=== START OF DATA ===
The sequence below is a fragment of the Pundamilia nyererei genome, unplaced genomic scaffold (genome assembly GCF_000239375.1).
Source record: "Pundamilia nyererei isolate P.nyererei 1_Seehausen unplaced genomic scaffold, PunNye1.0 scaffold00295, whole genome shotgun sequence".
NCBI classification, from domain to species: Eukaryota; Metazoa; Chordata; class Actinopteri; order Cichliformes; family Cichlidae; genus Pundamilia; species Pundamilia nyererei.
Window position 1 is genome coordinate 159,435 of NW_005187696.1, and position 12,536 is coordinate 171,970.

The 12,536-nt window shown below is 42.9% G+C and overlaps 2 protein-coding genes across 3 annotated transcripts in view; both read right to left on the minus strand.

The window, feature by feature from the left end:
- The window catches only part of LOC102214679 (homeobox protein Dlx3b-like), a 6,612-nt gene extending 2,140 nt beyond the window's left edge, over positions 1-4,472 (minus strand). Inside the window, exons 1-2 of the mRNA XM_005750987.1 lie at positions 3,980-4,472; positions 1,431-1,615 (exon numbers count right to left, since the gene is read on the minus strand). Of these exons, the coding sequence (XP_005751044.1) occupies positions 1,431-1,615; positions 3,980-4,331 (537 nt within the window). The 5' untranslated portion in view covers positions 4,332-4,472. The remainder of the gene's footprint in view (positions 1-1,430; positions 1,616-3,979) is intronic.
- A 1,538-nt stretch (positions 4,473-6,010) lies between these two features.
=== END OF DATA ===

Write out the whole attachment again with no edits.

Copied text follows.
The sequence below is a fragment of the Pundamilia nyererei genome, unplaced genomic scaffold (genome assembly GCF_000239375.1).
Source record: "Pundamilia nyererei isolate P.nyererei 1_Seehausen unplaced genomic scaffold, PunNye1.0 scaffold00295, whole genome shotgun sequence".
NCBI classification, from domain to species: Eukaryota; Metazoa; Chordata; class Actinopteri; order Cichliformes; family Cichlidae; genus Pundamilia; species Pundamilia nyererei.
Window position 1 is genome coordinate 159,435 of NW_005187696.1, and position 12,536 is coordinate 171,970.

The 12,536-nt window shown below is 42.9% G+C and overlaps 2 protein-coding genes across 3 annotated transcripts in view; both read right to left on the minus strand.

The window, feature by feature from the left end:
- The window catches only part of LOC102214679 (homeobox protein Dlx3b-like), a 6,612-nt gene extending 2,140 nt beyond the window's left edge, over positions 1-4,472 (minus strand). Inside the window, exons 1-2 of the mRNA XM_005750987.1 lie at positions 3,980-4,472; positions 1,431-1,615 (exon numbers count right to left, since the gene is read on the minus strand). Of these exons, the coding sequence (XP_005751044.1) occupies positions 1,431-1,615; positions 3,980-4,331 (537 nt within the window). The 5' untranslated portion in view covers positions 4,332-4,472. The remainder of the gene's footprint in view (positions 1-1,430; positions 1,616-3,979) is intronic.
- A 1,538-nt stretch (positions 4,473-6,010) lies between these two features.